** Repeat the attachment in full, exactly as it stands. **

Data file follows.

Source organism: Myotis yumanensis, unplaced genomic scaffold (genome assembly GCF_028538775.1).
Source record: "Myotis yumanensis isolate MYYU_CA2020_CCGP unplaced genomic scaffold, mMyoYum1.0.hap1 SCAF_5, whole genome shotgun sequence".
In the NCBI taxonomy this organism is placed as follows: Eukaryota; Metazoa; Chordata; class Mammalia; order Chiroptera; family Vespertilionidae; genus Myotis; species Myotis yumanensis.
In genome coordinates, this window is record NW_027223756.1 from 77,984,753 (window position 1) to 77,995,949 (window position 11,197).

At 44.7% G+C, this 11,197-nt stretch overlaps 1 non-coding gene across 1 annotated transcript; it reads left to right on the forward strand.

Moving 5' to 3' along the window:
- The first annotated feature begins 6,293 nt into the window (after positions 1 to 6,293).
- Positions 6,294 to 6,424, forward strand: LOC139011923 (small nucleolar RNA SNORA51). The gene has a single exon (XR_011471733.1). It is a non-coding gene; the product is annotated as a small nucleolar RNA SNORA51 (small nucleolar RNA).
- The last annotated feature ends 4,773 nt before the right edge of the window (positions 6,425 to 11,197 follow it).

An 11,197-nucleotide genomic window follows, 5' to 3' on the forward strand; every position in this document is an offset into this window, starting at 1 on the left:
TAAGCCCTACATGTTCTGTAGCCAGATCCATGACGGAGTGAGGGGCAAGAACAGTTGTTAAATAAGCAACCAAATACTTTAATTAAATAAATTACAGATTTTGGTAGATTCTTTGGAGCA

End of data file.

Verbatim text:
Source organism: Myotis yumanensis, unplaced genomic scaffold (genome assembly GCF_028538775.1).
Source record: "Myotis yumanensis isolate MYYU_CA2020_CCGP unplaced genomic scaffold, mMyoYum1.0.hap1 SCAF_5, whole genome shotgun sequence".
In the NCBI taxonomy this organism is placed as follows: Eukaryota; Metazoa; Chordata; class Mammalia; order Chiroptera; family Vespertilionidae; genus Myotis; species Myotis yumanensis.
In genome coordinates, this window is record NW_027223756.1 from 77,984,753 (window position 1) to 77,995,949 (window position 11,197).

At 44.7% G+C, this 11,197-nt stretch overlaps 1 non-coding gene across 1 annotated transcript; it reads left to right on the forward strand.

Moving 5' to 3' along the window:
- The first annotated feature begins 6,293 nt into the window (after positions 1 to 6,293).
- Positions 6,294 to 6,424, forward strand: LOC139011923 (small nucleolar RNA SNORA51). The gene has a single exon (XR_011471733.1). It is a non-coding gene; the product is annotated as a small nucleolar RNA SNORA51 (small nucleolar RNA).
- The last annotated feature ends 4,773 nt before the right edge of the window (positions 6,425 to 11,197 follow it).

An 11,197-nucleotide genomic window follows, 5' to 3' on the forward strand; every position in this document is an offset into this window, starting at 1 on the left:
TAAGCCCTACATGTTCTGTAGCCAGATCCATGACGGAGTGAGGGGCAAGAACAGTTGTTAAATAAGCAACCAAATACTTTAATTAAATAAATTACAGATTTTGGTAGATTCTTTGGAGCA